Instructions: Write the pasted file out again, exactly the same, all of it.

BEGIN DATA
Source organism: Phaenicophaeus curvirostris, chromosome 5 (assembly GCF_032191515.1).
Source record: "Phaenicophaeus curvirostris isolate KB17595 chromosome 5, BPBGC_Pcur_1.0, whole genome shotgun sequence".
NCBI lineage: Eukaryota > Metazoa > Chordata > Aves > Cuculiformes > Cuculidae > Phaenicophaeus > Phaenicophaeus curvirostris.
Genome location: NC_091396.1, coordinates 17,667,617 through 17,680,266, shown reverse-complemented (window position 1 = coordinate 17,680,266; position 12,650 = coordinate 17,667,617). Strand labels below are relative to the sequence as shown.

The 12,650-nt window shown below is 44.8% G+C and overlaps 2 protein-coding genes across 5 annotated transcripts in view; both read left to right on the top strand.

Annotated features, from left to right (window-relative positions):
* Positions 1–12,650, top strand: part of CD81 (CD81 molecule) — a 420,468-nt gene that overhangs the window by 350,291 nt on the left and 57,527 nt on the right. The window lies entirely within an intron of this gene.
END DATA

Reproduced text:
Source organism: Phaenicophaeus curvirostris, chromosome 5 (assembly GCF_032191515.1).
Source record: "Phaenicophaeus curvirostris isolate KB17595 chromosome 5, BPBGC_Pcur_1.0, whole genome shotgun sequence".
NCBI lineage: Eukaryota > Metazoa > Chordata > Aves > Cuculiformes > Cuculidae > Phaenicophaeus > Phaenicophaeus curvirostris.
Genome location: NC_091396.1, coordinates 17,667,617 through 17,680,266, shown reverse-complemented (window position 1 = coordinate 17,680,266; position 12,650 = coordinate 17,667,617). Strand labels below are relative to the sequence as shown.

The 12,650-nt window shown below is 44.8% G+C and overlaps 2 protein-coding genes across 5 annotated transcripts in view; both read left to right on the top strand.

Annotated features, from left to right (window-relative positions):
* Positions 1–12,650, top strand: part of CD81 (CD81 molecule) — a 420,468-nt gene that overhangs the window by 350,291 nt on the left and 57,527 nt on the right. The window lies entirely within an intron of this gene.